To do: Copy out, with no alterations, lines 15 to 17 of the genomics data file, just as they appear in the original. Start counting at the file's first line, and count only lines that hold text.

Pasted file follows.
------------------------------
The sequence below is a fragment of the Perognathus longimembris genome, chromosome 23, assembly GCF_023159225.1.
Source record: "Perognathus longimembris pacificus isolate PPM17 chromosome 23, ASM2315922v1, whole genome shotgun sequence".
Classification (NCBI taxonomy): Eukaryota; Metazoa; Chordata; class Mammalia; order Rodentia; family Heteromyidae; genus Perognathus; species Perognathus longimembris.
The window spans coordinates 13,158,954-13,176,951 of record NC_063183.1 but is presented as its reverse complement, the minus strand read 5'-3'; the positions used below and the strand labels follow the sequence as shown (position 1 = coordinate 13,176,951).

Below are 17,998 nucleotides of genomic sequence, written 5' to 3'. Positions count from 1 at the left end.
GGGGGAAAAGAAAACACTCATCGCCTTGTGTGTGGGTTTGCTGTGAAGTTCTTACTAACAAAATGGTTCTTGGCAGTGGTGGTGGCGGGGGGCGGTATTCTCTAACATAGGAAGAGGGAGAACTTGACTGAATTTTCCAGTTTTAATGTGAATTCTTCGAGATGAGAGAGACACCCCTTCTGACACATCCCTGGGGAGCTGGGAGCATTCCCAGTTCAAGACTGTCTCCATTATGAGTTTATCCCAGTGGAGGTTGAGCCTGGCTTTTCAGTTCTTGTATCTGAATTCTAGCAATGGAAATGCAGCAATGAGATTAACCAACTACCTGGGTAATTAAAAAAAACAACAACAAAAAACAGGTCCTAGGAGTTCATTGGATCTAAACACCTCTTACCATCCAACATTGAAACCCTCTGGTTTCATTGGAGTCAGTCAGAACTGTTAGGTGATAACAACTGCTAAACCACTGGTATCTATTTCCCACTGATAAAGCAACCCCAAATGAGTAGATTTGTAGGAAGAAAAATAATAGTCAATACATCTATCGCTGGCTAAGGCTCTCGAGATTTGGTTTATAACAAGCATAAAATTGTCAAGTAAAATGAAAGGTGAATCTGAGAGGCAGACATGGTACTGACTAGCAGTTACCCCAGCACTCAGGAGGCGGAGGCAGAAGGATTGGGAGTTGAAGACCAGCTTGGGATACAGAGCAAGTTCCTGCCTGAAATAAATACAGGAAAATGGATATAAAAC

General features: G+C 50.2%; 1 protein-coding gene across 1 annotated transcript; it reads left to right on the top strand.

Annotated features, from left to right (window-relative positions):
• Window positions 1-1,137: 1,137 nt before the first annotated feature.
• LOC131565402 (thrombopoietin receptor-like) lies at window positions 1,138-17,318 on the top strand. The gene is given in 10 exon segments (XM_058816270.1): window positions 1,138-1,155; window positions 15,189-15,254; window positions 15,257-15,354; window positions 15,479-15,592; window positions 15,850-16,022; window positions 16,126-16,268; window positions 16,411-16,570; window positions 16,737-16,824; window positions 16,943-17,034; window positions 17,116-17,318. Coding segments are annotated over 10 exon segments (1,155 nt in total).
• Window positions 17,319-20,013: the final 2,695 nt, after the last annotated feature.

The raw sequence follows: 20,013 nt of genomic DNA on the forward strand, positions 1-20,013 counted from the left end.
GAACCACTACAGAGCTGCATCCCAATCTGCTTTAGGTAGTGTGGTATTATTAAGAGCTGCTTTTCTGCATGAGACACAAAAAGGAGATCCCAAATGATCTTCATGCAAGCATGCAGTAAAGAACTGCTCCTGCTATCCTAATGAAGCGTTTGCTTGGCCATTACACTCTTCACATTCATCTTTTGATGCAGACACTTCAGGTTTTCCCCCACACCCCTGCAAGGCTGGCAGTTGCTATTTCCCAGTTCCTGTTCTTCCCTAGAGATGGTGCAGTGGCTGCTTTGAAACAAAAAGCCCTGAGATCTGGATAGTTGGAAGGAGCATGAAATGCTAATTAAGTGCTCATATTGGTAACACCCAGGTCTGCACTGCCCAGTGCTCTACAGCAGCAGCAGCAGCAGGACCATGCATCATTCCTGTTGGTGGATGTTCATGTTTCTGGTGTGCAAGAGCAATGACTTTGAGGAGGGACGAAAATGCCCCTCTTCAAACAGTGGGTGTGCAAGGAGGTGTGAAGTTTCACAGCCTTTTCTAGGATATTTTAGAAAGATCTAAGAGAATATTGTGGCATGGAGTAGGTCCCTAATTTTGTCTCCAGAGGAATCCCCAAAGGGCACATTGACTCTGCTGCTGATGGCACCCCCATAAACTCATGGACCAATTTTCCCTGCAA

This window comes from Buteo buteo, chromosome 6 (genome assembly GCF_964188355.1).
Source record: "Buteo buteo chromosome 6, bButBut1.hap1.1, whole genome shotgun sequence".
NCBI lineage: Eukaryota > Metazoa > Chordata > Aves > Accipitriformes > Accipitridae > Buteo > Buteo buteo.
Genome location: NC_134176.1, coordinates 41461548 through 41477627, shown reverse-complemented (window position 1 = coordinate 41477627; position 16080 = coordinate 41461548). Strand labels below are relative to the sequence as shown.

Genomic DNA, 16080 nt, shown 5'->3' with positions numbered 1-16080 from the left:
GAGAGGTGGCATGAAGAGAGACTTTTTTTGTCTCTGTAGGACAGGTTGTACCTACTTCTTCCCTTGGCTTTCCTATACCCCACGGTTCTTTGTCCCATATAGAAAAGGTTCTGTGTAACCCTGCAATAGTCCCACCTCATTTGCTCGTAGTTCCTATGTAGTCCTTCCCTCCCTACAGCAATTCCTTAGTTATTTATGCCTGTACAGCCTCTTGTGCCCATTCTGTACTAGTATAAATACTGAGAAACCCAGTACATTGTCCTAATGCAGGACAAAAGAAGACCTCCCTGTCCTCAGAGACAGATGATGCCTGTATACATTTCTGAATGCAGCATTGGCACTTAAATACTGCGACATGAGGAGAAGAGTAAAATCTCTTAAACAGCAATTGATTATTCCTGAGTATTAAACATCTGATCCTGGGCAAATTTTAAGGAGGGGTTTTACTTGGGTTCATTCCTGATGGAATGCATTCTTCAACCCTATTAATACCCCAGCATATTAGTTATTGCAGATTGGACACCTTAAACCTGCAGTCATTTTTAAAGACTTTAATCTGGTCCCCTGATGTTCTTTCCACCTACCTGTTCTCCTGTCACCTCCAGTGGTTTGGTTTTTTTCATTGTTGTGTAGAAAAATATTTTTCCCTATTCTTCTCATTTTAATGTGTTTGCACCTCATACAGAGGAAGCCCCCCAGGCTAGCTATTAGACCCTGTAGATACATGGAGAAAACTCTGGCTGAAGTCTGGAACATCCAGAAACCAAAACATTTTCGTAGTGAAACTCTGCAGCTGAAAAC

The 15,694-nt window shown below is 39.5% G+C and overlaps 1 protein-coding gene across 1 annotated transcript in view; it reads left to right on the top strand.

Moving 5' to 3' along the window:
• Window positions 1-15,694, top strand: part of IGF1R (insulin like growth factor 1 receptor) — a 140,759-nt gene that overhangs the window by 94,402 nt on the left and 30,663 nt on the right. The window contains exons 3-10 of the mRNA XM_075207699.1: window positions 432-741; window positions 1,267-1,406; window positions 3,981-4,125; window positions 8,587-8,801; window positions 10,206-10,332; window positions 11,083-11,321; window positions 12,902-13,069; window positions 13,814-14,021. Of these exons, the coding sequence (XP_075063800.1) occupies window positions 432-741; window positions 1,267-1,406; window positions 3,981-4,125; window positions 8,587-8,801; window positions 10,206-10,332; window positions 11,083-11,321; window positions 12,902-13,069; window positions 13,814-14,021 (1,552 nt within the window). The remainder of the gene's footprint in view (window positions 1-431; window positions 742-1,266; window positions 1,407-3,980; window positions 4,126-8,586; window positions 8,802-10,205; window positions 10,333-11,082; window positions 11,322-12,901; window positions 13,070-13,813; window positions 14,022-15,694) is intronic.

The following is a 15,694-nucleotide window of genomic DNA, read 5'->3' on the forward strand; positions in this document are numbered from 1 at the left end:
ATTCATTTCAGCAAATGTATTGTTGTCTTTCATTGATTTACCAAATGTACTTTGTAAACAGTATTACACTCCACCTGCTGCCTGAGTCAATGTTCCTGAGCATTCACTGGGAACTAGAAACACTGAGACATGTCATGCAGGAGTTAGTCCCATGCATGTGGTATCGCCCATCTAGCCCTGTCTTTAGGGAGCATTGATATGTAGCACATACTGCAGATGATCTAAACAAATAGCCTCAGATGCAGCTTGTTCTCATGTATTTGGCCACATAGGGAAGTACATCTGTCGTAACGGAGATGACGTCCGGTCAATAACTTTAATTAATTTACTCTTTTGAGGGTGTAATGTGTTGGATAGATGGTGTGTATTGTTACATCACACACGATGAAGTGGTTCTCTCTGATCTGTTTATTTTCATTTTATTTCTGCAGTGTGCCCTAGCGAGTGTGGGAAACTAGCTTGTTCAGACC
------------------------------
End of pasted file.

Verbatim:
Source record: "Buteo buteo chromosome 6, bButBut1.hap1.1, whole genome shotgun sequence".
NCBI lineage: Eukaryota > Metazoa > Chordata > Aves > Accipitriformes > Accipitridae > Buteo > Buteo buteo.
Genome location: NC_134176.1, coordinates 41461548 through 41477627, shown reverse-complemented (window position 1 = coordinate 41477627; position 16080 = coordinate 41461548). Strand labels below are relative to the sequence as shown.